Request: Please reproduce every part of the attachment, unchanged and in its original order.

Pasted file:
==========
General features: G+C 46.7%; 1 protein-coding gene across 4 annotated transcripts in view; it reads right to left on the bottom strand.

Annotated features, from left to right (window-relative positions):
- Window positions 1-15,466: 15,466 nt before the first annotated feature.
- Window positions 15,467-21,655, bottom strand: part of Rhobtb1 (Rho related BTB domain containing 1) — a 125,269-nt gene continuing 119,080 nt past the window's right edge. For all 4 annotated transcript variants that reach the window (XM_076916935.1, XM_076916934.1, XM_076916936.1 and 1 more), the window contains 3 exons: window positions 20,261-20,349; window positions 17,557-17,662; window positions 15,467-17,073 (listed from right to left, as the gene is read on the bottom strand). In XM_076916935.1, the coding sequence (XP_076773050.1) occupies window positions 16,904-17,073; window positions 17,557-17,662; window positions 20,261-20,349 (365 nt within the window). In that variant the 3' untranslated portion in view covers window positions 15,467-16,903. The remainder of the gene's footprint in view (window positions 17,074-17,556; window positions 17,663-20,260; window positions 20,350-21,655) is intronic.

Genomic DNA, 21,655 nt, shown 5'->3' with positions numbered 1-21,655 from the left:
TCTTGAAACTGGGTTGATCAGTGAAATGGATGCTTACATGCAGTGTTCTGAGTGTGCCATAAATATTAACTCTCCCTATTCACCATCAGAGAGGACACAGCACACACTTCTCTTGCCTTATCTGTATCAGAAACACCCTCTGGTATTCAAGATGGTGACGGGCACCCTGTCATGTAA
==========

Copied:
General features: G+C 46.7%; 1 protein-coding gene across 4 annotated transcripts in view; it reads right to left on the bottom strand.

Annotated features, from left to right (window-relative positions):
- Window positions 1-15,466: 15,466 nt before the first annotated feature.
- Window positions 15,467-21,655, bottom strand: part of Rhobtb1 (Rho related BTB domain containing 1) — a 125,269-nt gene continuing 119,080 nt past the window's right edge. For all 4 annotated transcript variants that reach the window (XM_076916935.1, XM_076916934.1, XM_076916936.1 and 1 more), the window contains 3 exons: window positions 20,261-20,349; window positions 17,557-17,662; window positions 15,467-17,073 (listed from right to left, as the gene is read on the bottom strand). In XM_076916935.1, the coding sequence (XP_076773050.1) occupies window positions 16,904-17,073; window positions 17,557-17,662; window positions 20,261-20,349 (365 nt within the window). In that variant the 3' untranslated portion in view covers window positions 15,467-16,903. The remainder of the gene's footprint in view (window positions 17,074-17,556; window positions 17,663-20,260; window positions 20,350-21,655) is intronic.

Genomic DNA, 21,655 nt, shown 5'->3' with positions numbered 1-21,655 from the left:
TCTTGAAACTGGGTTGATCAGTGAAATGGATGCTTACATGCAGTGTTCTGAGTGTGCCATAAATATTAACTCTCCCTATTCACCATCAGAGAGGACACAGCACACACTTCTCTTGCCTTATCTGTATCAGAAACACCCTCTGGTATTCAAGATGGTGACGGGCACCCTGTCATGTAA